Combine that with a healthy and effective pass rush, and moving the ball through the air will be a difficult thing for teams to do against the 49ers in the playoffs.
It also helps to have the fourth-best rushing defense in the league.
According to San Francisco's injury report, the 49ers are almost fully healthy at every defensive position, which bodes well for their postseason prospects.
Granted, the 49ers still have two regular-season games left and injuries may still happen, but the fact that defensive coordinator Vic Fangio has his defense playing healthy and at a high level is a great indication of what may come.
If the phrase "defense wins championships" holds true, the 49ers are in much better shape to contend for a Super Bowl than they were last season.
Michael Crabtree's return could not have come a moment too soon.
After San Francisco's 10-9 loss to the Carolina Panthers in Week 10, it would have seemed foolish to state that the 49ers' offense would be considered a reason behind a postseason push.
For a sizable portion of this season, San Francisco's offense was best described perhaps by one word—inept.
The finger was pointed in plenty of directions. Offensive coordinator Greg Roman's play-calling was suspect. Colin Kaepernick was struggling. There was no receiving depth.
A lot of that discussion has simmered down as of late.
Since that Week 10 loss, the 49ers have averaged 24.4 points per game as well as an average of 306.4 total yards.
Those may not be the flashiest numbers in the NFL, especially when one considers the offensive prowess of teams like the Denver Broncos or the Philadelphia Eagles, but the 49ers do not need to have a stat-ridden offense to be effective.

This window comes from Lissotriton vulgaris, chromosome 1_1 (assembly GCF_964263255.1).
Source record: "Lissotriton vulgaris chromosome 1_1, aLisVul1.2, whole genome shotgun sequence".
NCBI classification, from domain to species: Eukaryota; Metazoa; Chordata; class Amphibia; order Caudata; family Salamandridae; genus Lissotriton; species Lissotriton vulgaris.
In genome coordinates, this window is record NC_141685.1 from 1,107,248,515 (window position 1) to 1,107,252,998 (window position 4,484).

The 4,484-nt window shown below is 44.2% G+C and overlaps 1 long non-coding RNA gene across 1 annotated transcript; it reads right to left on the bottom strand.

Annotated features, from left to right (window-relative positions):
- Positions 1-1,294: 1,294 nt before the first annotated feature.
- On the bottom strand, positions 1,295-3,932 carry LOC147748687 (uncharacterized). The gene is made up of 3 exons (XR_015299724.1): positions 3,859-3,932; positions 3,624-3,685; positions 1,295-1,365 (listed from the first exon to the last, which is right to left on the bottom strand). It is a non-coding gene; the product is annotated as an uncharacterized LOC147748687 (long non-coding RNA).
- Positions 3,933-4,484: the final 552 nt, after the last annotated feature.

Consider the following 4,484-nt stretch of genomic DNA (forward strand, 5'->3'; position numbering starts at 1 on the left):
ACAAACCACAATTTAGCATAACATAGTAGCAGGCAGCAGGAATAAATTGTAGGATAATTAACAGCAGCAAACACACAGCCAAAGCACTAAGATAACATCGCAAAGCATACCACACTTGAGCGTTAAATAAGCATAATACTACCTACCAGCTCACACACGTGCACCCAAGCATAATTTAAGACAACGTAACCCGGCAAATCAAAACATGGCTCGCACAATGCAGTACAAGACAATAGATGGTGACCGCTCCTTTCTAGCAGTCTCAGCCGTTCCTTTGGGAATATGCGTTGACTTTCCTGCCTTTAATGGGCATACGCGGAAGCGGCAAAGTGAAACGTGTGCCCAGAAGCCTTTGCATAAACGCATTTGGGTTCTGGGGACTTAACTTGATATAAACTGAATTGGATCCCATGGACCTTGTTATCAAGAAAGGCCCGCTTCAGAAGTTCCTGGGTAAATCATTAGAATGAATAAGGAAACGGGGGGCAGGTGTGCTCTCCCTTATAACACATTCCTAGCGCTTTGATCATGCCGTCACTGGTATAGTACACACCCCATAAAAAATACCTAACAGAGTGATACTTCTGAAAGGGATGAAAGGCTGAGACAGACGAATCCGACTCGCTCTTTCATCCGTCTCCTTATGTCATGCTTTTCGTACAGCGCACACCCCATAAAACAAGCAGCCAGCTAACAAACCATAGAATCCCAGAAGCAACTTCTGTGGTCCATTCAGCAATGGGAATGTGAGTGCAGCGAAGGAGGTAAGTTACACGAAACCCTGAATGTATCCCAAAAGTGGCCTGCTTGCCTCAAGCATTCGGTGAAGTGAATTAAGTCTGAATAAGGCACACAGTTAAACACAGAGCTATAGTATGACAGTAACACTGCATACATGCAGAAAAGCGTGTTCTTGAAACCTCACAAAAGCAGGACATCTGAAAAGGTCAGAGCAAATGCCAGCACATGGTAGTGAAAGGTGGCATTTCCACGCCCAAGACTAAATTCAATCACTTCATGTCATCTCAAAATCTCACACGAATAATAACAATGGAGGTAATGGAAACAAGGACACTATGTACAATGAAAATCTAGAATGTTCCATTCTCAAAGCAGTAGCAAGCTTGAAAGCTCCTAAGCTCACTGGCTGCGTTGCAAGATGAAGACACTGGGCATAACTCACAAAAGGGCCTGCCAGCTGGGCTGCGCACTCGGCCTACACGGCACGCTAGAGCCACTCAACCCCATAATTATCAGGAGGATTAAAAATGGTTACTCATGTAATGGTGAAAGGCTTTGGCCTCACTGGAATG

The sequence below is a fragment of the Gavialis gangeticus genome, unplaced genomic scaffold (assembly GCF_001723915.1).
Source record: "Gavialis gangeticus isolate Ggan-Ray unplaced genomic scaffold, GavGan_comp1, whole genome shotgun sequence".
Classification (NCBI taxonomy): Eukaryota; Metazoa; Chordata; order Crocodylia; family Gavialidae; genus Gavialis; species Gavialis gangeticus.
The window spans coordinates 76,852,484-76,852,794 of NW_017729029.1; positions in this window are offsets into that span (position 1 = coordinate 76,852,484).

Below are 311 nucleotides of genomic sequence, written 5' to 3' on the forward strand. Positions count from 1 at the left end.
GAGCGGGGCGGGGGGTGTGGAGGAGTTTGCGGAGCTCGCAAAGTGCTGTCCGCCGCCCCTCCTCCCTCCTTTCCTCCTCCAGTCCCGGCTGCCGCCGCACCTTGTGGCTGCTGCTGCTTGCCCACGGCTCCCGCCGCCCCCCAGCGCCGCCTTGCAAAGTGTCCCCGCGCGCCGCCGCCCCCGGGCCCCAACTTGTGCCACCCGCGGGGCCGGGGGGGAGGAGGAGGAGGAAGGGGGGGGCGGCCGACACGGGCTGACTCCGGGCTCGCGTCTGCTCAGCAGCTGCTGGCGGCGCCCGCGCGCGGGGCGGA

Combined with their defense, San Francisco's offense needs to be good...not great or stellar, just good.
They have found that mark.
Getting wide receiver Michael Crabtree back in Week 12 after his Achilles injury was a huge plus for this unit. Now, Kaepernick has three veteran wideouts—Crabtree, Anquan Boldin and Mario Manningham—at his disposal as well as the deep-threat services of tight end Vernon Davis.
Boldin and Crabtree are now competing for the No. 1 receiver designation—a competition that certainly benefits San Francisco.
Kaepernick described this relationship via Matt Maiocco of CSN Bay Area:
I feel like the competition between them is something that’s going to raise not just their play but everybody’s, from Vernon’s to Vance [McDonald's] to Mario’s to Quinton [Patton's]. The competition they have as far as, ‘When I catch the ball I’m trying to score.’ I mean, they have times in practice where they’re, ‘Hey, throw me the ball. I’m going to do this.’ That’s something you love to see as an offensive player. They’re players that challenge each other in a good way, in that ‘I want to see if I can make a better play than you.’
Add running back Frank Gore to the mix, and suddenly the 49ers offense is looking more like the unit it was intended to be entering the season.
(Bucky Brooks of NFL.com describes the recent offensive resurgence here.)
The main reason for the uptick in offense is that Kaepernick has been playing more consistently. Over his last four games, he has thrown seven touchdowns against one interception and has 114 yards on 26 carries.